By Gavin Jones
ROME (Reuters) – The Italian cabinet was due to meet on Monday to approve a 2019 budget which envisages a jump in the deficit that has upset financial markets and drawn criticism from the European Commission and other international bodies.
The government, backed by the right-wing League and the anti-establishment 5-Star Movement, has already issued the financial framework for the budget, raising the target for next year’s deficit to 2.4 percent of gross domestic product.
That is comfortably below the EU’s 3 percent ceiling, but up sharply from a targeted 1.8 percent this year, flouting EU rules which call on highly-debt countries like Italy to narrow the deficit steadily towards a balanced budget.
The reaction from Brussels has been fierce, with EU commissioners threatening to reject the package before even formally receiving it, and triggering a war of words with the ruling parties in Rome.
With many aspects of the budget measures still to be defined, an inner circle of key ministers was due to meet in the morning, ahead of the full cabinet, scheduled for later in the day.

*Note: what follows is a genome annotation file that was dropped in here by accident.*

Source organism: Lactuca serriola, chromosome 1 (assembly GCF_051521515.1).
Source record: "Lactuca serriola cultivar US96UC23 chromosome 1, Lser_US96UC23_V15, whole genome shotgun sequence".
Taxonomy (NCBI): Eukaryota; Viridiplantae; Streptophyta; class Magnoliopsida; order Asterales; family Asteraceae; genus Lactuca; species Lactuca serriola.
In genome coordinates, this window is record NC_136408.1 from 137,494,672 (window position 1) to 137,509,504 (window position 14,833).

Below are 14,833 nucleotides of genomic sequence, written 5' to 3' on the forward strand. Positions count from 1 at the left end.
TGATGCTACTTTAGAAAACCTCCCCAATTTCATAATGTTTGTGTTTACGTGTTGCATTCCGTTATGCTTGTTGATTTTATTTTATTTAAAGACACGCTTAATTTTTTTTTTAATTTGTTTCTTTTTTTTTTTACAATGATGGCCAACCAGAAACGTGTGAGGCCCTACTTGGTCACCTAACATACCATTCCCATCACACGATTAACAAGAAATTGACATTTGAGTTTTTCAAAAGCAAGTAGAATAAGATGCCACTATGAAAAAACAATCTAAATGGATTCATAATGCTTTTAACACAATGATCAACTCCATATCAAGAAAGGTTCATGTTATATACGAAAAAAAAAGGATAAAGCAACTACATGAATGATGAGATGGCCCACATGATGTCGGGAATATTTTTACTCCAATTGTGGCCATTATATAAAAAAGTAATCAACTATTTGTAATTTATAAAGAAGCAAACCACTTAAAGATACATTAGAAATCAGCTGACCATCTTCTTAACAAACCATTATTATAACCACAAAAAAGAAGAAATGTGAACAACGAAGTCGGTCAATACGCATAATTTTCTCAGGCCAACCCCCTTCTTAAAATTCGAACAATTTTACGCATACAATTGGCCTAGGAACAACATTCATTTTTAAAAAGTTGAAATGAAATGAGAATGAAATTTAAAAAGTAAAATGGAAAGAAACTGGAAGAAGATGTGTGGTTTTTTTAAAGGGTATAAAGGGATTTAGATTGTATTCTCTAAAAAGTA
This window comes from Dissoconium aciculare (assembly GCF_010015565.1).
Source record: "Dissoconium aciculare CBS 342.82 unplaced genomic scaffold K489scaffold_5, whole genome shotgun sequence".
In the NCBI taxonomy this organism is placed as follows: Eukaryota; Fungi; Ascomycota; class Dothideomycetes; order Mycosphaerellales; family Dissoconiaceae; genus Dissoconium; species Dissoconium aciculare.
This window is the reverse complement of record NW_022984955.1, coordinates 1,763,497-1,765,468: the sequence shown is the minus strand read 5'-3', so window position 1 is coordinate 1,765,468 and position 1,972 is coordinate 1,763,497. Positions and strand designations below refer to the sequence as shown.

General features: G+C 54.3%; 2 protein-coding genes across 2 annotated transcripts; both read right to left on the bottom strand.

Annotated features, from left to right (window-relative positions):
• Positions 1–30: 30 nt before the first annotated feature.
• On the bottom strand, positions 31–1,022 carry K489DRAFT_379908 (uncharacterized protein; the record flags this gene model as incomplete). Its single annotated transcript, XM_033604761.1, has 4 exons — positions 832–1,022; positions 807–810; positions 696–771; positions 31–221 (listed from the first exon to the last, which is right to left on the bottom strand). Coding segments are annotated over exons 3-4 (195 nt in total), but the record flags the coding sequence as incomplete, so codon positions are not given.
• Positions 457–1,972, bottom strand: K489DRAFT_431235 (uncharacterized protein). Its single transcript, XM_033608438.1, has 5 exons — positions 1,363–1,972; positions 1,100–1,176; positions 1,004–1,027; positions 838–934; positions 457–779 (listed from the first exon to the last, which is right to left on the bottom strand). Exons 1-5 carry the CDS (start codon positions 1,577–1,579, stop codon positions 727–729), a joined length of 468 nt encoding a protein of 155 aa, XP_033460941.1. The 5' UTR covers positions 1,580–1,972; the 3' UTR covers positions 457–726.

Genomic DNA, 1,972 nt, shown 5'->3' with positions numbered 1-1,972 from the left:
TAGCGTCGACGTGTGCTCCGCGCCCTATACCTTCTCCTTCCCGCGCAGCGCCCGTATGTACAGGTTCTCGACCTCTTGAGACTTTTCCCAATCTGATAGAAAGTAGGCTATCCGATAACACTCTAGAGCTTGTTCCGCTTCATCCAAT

The Commission says the budget will push up Italy’s public debt which already amounts to 131 percent of GDP, proportionately the highest in the euro zone after Greece’s, rejecting Rome’s argument that the expansionary package can lower debt by boosting economic growth.
The budget marks “a change of gear for Italy”, Prime Minister Giuseppe Conte said on Sunday, adding that he was confident the EU would soften its stance after the government has had the chance to explain its growth strategy properly.
Italy must send its planned fiscal framework to Brussels on Monday, and the Commission can reject it and ask for changes, setting off a possible process of negotiations.
Economy Minister Giovanni Tria said last week the deficit would rise by 22 billion euros (19.4 billion pounds) next year, with 37 billion euros in spending projects and tax cuts partly offset by 15 billion of extra revenues and spending cuts in other areas.
Ministers have said about 10 billion euros will be devoted to 5-Star’s flagship policy of a basic income for the poor, while around 8 billion will finance a lowering of the retirement age. Less than a billion will go to fund tax cuts for the self-employed, a project championed in particular by the League.
After the cabinet approves the budget it will pass to parliament, where it must be passed before the end of the year.
Despite international criticism and a sell-off of Italy’s government bonds, the budget is popular with Italians. A survey by pollster Demopolis on Friday showed 52 percent backed the plan, compared with 38 percent who gave it the thumbs down.
Italy’s five year government bond yield was down eight basis points to 2.98 percent, with its 10-year three basis points lower at 3.55 percent IT5YT=RR, IT10YT=RR.
(Additional reporting by Giulia Segreti; Editing by David Stamp, Richard Balmforth)